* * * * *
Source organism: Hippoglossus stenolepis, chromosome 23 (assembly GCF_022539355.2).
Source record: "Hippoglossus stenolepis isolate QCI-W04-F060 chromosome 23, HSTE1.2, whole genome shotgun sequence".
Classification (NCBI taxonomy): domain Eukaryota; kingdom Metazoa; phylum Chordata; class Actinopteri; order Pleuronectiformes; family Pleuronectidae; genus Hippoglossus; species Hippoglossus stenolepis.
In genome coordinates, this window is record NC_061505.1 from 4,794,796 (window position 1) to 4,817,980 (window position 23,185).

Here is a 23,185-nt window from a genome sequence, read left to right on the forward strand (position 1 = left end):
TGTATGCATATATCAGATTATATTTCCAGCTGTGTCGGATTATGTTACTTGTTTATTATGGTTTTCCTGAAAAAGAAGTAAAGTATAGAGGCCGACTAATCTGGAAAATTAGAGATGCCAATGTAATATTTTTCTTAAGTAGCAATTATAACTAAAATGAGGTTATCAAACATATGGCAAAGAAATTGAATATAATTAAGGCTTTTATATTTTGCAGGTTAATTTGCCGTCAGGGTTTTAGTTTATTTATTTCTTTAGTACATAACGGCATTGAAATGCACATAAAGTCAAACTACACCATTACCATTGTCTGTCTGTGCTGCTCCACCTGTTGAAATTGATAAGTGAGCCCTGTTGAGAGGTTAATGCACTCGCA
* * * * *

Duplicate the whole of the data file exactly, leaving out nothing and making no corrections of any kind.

Source organism: Hippoglossus stenolepis, chromosome 23 (assembly GCF_022539355.2).
Source record: "Hippoglossus stenolepis isolate QCI-W04-F060 chromosome 23, HSTE1.2, whole genome shotgun sequence".
Classification (NCBI taxonomy): domain Eukaryota; kingdom Metazoa; phylum Chordata; class Actinopteri; order Pleuronectiformes; family Pleuronectidae; genus Hippoglossus; species Hippoglossus stenolepis.
In genome coordinates, this window is record NC_061505.1 from 4,794,796 (window position 1) to 4,817,980 (window position 23,185).

Here is a 23,185-nt window from a genome sequence, read left to right on the forward strand (position 1 = left end):
TGTATGCATATATCAGATTATATTTCCAGCTGTGTCGGATTATGTTACTTGTTTATTATGGTTTTCCTGAAAAAGAAGTAAAGTATAGAGGCCGACTAATCTGGAAAATTAGAGATGCCAATGTAATATTTTTCTTAAGTAGCAATTATAACTAAAATGAGGTTATCAAACATATGGCAAAGAAATTGAATATAATTAAGGCTTTTATATTTTGCAGGTTAATTTGCCGTCAGGGTTTTAGTTTATTTATTTCTTTAGTACATAACGGCATTGAAATGCACATAAAGTCAAACTACACCATTACCATTGTCTGTCTGTGCTGCTCCACCTGTTGAAATTGATAAGTGAGCCCTGTTGAGAGGTTAATGCACTCGCA